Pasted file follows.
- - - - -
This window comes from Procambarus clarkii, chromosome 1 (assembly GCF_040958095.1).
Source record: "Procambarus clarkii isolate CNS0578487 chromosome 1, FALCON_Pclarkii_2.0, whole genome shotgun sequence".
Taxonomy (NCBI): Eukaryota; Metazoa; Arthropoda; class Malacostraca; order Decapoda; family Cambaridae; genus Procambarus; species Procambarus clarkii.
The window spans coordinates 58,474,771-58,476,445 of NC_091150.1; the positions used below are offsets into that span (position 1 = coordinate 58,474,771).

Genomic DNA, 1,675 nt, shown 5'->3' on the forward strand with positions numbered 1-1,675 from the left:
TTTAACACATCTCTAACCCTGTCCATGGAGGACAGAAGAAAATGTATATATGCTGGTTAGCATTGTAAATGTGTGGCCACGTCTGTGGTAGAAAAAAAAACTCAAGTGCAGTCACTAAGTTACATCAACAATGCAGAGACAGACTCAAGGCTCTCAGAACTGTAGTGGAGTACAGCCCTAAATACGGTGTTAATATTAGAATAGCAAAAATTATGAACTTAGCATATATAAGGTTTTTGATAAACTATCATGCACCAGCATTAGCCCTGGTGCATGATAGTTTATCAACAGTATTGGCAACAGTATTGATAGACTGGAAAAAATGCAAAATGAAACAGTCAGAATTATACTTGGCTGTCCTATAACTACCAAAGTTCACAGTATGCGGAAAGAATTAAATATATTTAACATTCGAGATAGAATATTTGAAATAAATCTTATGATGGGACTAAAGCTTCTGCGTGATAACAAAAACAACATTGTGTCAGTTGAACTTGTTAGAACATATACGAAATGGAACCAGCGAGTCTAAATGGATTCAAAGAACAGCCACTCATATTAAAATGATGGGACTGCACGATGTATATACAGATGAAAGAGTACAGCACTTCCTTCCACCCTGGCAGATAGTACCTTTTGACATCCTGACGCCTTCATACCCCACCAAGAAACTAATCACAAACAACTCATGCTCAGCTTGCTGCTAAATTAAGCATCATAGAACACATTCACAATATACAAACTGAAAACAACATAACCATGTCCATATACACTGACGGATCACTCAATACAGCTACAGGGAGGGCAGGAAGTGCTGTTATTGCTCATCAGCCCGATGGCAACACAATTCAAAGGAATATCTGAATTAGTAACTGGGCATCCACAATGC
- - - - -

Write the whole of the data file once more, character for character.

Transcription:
This window comes from Procambarus clarkii, chromosome 1 (assembly GCF_040958095.1).
Source record: "Procambarus clarkii isolate CNS0578487 chromosome 1, FALCON_Pclarkii_2.0, whole genome shotgun sequence".
Taxonomy (NCBI): Eukaryota; Metazoa; Arthropoda; class Malacostraca; order Decapoda; family Cambaridae; genus Procambarus; species Procambarus clarkii.
The window spans coordinates 58,474,771-58,476,445 of NC_091150.1; the positions used below are offsets into that span (position 1 = coordinate 58,474,771).

Genomic DNA, 1,675 nt, shown 5'->3' on the forward strand with positions numbered 1-1,675 from the left:
TTTAACACATCTCTAACCCTGTCCATGGAGGACAGAAGAAAATGTATATATGCTGGTTAGCATTGTAAATGTGTGGCCACGTCTGTGGTAGAAAAAAAAACTCAAGTGCAGTCACTAAGTTACATCAACAATGCAGAGACAGACTCAAGGCTCTCAGAACTGTAGTGGAGTACAGCCCTAAATACGGTGTTAATATTAGAATAGCAAAAATTATGAACTTAGCATATATAAGGTTTTTGATAAACTATCATGCACCAGCATTAGCCCTGGTGCATGATAGTTTATCAACAGTATTGGCAACAGTATTGATAGACTGGAAAAAATGCAAAATGAAACAGTCAGAATTATACTTGGCTGTCCTATAACTACCAAAGTTCACAGTATGCGGAAAGAATTAAATATATTTAACATTCGAGATAGAATATTTGAAATAAATCTTATGATGGGACTAAAGCTTCTGCGTGATAACAAAAACAACATTGTGTCAGTTGAACTTGTTAGAACATATACGAAATGGAACCAGCGAGTCTAAATGGATTCAAAGAACAGCCACTCATATTAAAATGATGGGACTGCACGATGTATATACAGATGAAAGAGTACAGCACTTCCTTCCACCCTGGCAGATAGTACCTTTTGACATCCTGACGCCTTCATACCCCACCAAGAAACTAATCACAAACAACTCATGCTCAGCTTGCTGCTAAATTAAGCATCATAGAACACATTCACAATATACAAACTGAAAACAACATAACCATGTCCATATACACTGACGGATCACTCAATACAGCTACAGGGAGGGCAGGAAGTGCTGTTATTGCTCATCAGCCCGATGGCAACACAATTCAAAGGAATATCTGAATTAGTAACTGGGCATCCACAATGC